This Wall Street Journal article discusses how Medicaid and public pensions are two of the primary factors squeezing state budgets.
These days, they (pensions and Medicaid) consume about one out of every five tax dollars collected by state and local governments. That is the highest share since Medicaid was created in 1965. Post retirement health benefits, which are harder to quantify, add to that burden and have cumulatively cost states more than $100 billion since 2008, according to government financial disclosures compiled by Merritt Research Services.
Those costs are outpacing growth in tax revenue year after year.
How have these items impacted North Carolina’s state budget? Looking at state General Fund expenditures, Medicaid spending has increased from $2.2 billion in FY 2002-03 to $3.69 billion this year – a 67% increase in 15 years. In 2002-03, Medicaid spending consumed 15.36% of the General Fund budget, a share that has grown to 16% this year.
Compared to other states, a modest increase in the share of budget going to Medicaid – thanks in no small part to the legislature’s decision not to expand Medicaid.
On the pension side, the latest reports show an unfunded liability of $7.9 billion. This figure is likely highly understated, however, given the overly optimistic discount rate being used to calculate the liability. At any rate, the $7.9 B liability is a dramatic reversal from just 2005, when the pension plan actually had a $3 B surplus.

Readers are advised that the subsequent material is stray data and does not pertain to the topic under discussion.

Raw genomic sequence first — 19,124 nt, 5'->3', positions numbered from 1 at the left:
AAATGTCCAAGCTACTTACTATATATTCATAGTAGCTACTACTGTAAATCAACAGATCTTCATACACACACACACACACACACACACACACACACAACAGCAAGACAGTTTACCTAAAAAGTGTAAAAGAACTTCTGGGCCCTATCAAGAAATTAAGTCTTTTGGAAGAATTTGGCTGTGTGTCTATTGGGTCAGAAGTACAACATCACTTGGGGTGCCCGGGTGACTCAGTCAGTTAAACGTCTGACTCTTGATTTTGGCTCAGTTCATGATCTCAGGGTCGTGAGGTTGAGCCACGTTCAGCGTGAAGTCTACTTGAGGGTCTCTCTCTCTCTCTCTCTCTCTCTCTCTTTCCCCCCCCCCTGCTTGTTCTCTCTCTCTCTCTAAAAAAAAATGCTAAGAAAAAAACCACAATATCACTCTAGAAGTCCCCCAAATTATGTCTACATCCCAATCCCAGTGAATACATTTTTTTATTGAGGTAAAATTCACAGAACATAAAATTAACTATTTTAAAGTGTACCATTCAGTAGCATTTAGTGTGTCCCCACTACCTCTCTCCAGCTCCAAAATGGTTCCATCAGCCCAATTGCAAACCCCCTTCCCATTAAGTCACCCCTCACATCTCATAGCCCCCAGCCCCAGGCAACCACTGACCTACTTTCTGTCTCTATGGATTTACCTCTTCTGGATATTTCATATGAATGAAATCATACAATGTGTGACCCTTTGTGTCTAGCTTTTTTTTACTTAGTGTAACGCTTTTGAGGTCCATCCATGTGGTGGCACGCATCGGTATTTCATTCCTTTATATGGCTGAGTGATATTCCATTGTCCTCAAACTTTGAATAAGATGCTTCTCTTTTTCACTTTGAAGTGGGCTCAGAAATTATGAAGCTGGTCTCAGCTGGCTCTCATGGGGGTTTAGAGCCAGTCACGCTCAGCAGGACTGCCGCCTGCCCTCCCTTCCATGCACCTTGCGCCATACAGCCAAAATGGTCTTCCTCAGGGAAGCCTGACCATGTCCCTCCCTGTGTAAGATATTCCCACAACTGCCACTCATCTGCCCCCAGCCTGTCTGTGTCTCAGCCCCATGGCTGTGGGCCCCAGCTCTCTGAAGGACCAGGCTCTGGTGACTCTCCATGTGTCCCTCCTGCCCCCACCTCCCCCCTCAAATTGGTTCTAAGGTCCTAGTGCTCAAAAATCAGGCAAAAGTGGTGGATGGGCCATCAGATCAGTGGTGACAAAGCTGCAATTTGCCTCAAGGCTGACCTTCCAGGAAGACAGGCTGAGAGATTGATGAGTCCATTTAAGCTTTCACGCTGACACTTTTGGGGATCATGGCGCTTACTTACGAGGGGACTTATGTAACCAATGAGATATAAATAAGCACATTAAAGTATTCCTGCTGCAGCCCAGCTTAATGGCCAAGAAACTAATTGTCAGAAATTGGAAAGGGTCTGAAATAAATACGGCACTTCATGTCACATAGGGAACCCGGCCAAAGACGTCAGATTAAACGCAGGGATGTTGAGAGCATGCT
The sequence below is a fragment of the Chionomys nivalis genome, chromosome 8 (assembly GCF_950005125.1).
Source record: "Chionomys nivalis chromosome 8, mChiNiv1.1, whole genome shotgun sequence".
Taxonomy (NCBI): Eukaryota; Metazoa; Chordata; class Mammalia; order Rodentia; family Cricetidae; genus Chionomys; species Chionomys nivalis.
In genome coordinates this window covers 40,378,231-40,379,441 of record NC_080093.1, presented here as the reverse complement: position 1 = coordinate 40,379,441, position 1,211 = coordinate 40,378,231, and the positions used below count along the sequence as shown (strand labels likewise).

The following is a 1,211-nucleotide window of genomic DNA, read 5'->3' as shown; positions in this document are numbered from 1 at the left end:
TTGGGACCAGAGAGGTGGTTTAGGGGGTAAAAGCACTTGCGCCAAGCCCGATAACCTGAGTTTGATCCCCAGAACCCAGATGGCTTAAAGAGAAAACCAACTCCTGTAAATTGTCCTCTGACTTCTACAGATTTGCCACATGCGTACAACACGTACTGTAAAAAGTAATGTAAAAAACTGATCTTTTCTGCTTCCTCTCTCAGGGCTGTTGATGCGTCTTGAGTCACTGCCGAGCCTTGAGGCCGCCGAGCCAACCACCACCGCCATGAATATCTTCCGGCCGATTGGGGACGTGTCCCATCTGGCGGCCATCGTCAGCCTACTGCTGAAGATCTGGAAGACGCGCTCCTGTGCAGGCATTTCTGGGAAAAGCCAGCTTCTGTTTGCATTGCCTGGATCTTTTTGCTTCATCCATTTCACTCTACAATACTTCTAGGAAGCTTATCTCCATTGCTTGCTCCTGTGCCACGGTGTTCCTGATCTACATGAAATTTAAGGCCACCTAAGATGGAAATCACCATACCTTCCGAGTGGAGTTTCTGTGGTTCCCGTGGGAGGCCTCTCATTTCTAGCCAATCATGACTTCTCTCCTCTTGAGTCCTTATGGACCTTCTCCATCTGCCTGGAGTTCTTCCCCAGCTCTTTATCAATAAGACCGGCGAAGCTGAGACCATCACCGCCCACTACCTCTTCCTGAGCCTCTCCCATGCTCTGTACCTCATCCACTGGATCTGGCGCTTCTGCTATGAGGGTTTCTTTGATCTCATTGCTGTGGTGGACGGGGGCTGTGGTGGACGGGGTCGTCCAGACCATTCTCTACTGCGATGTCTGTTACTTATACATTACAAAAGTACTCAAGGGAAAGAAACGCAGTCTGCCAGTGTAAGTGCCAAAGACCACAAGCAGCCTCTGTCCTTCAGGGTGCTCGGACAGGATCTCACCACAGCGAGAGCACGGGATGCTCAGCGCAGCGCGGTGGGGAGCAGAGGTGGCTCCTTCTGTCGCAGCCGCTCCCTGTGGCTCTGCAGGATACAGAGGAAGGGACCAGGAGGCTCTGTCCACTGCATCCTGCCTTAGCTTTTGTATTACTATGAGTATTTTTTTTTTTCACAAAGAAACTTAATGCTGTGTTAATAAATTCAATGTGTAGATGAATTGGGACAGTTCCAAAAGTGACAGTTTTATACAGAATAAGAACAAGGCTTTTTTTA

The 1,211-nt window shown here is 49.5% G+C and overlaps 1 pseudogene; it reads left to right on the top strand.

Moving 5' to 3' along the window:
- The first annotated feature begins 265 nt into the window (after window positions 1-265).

Supporting annual pension payments has gotten far more expensive. Just five years ago, the cost to taxpayers to contribute to the pension plan was $811 million. This year it is more than double that – $1.7 billion.
Left out of the WSJ article, however, was unfunded liabilities for state retiree health benefits. This is perhaps North Carolina’s largest fiscal challenge, currently at about $33 billion – up by $9 billion compared to 2005. The annual taxpayer support just to keep up with yearly benefit payouts has grown to about $871 million. This is up by a whopping 68% in just five years, and a stunning ten-fold since FY 2000-01.
Between the three items: Medicaid, pensions and retiree health benefits, state taxpayers are paying nearly $6.3 billion – that consumes 27% of the state’s $23 billion General Fund budget.